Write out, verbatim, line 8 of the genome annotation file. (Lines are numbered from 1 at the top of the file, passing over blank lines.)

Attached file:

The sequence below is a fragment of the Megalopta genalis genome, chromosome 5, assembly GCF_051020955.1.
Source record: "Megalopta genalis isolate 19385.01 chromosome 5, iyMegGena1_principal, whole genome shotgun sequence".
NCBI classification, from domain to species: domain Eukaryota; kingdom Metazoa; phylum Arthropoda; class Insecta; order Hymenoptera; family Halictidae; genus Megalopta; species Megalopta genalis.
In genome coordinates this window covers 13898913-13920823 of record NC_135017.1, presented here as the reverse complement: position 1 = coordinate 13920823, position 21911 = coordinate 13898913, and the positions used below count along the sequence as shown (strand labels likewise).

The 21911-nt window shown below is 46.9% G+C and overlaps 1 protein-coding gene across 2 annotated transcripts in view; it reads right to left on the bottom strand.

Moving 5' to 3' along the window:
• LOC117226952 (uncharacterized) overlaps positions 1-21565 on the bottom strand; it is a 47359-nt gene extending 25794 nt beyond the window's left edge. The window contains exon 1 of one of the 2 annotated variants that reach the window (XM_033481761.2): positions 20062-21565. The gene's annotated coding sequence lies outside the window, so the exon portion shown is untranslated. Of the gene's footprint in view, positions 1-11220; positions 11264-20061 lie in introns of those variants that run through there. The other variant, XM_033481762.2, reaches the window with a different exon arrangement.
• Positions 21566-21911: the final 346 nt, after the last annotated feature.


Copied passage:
• Positions 21566-21911: the final 346 nt, after the last annotated feature.